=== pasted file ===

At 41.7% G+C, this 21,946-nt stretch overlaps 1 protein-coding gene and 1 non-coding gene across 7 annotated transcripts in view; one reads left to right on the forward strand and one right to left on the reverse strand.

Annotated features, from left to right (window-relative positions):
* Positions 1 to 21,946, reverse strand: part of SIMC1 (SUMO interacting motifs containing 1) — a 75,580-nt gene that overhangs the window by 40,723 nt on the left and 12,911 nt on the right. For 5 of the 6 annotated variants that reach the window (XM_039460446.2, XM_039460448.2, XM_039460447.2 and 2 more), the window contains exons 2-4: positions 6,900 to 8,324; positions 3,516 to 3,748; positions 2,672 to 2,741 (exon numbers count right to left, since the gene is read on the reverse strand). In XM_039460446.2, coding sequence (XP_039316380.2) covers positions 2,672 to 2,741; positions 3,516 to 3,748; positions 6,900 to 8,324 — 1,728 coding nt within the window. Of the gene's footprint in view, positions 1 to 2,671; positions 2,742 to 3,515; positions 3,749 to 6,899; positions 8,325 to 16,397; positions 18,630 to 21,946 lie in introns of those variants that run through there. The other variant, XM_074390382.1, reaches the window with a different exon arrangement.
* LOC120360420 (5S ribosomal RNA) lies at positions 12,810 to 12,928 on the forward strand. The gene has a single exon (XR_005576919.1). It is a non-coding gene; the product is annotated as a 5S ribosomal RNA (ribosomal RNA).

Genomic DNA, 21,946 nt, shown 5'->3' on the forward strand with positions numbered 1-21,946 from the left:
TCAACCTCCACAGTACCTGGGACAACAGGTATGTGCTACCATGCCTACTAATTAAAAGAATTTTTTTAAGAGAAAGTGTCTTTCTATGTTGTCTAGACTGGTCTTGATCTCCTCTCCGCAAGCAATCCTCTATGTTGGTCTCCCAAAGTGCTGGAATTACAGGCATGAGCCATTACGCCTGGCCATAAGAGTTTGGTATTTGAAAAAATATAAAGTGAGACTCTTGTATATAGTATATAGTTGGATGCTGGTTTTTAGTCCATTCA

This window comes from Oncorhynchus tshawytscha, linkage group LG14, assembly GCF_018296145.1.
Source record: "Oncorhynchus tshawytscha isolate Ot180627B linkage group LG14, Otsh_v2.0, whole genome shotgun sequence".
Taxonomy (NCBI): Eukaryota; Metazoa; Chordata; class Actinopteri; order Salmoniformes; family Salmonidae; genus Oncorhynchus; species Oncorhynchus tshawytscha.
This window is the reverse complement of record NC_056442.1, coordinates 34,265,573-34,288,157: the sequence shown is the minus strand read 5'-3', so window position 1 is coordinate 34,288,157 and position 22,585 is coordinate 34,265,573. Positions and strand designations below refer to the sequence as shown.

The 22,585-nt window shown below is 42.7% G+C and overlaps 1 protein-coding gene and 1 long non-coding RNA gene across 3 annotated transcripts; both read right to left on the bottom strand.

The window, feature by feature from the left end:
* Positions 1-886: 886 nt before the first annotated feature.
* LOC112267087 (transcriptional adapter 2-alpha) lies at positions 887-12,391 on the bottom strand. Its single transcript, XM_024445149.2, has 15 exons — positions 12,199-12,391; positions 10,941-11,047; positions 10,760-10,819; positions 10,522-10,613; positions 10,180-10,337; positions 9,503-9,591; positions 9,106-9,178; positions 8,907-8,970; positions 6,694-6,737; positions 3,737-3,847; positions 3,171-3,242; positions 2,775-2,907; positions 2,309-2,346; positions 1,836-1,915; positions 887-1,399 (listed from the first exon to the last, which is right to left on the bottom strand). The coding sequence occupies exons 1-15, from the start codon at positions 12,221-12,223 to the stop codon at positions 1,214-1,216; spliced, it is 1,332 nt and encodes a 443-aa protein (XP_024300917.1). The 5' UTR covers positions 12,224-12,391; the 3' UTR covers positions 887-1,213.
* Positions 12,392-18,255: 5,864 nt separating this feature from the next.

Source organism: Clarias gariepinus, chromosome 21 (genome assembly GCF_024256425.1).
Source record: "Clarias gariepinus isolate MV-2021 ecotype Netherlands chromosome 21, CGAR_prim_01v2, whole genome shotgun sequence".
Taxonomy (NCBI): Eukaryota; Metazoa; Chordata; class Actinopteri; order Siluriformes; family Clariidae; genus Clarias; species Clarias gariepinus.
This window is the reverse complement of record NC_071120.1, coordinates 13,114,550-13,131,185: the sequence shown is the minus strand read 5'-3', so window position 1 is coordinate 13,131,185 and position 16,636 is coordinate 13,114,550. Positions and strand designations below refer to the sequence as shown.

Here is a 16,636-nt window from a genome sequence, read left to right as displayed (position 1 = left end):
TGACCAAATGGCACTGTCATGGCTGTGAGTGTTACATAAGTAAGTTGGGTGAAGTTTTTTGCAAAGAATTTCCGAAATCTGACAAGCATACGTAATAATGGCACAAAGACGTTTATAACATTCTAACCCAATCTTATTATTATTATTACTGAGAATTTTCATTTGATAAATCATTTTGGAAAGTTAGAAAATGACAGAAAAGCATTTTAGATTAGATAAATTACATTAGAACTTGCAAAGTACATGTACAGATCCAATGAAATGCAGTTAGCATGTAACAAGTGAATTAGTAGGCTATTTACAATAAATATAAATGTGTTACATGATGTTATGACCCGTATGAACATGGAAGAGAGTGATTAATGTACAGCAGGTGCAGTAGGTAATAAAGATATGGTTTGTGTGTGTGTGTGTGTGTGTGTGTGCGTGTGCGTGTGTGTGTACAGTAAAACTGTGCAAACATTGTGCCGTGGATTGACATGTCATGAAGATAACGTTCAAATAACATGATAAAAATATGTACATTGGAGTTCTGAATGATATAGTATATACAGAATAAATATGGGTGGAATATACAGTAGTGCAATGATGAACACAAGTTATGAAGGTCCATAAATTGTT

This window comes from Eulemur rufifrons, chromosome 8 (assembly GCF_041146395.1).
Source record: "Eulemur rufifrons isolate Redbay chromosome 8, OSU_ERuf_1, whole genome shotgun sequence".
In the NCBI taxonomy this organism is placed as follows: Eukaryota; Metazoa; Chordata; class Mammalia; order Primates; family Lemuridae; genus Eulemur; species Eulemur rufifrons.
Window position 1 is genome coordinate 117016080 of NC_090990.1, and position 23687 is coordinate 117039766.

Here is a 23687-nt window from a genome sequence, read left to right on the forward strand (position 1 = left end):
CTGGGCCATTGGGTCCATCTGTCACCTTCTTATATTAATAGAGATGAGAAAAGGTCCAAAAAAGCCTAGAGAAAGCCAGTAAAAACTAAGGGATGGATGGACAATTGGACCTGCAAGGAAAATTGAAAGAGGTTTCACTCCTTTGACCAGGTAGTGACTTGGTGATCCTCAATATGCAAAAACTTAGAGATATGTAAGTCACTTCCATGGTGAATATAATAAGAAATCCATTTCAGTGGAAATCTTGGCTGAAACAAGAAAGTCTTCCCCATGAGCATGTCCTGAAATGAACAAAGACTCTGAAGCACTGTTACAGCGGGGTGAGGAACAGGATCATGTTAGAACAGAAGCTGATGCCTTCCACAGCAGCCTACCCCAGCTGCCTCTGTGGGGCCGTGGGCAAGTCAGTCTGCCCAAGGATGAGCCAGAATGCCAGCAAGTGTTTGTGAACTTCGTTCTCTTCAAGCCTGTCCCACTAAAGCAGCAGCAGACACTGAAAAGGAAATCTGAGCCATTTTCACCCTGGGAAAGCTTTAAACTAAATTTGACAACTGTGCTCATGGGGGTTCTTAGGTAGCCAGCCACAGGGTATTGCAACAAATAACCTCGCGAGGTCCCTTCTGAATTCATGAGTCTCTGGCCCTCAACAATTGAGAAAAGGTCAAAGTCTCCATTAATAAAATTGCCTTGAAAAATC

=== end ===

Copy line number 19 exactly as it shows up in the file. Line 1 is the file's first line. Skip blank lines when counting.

This window is the reverse complement of record NC_071120.1, coordinates 13,114,550-13,131,185: the sequence shown is the minus strand read 5'-3', so window position 1 is coordinate 13,131,185 and position 16,636 is coordinate 13,114,550. Positions and strand designations below refer to the sequence as shown.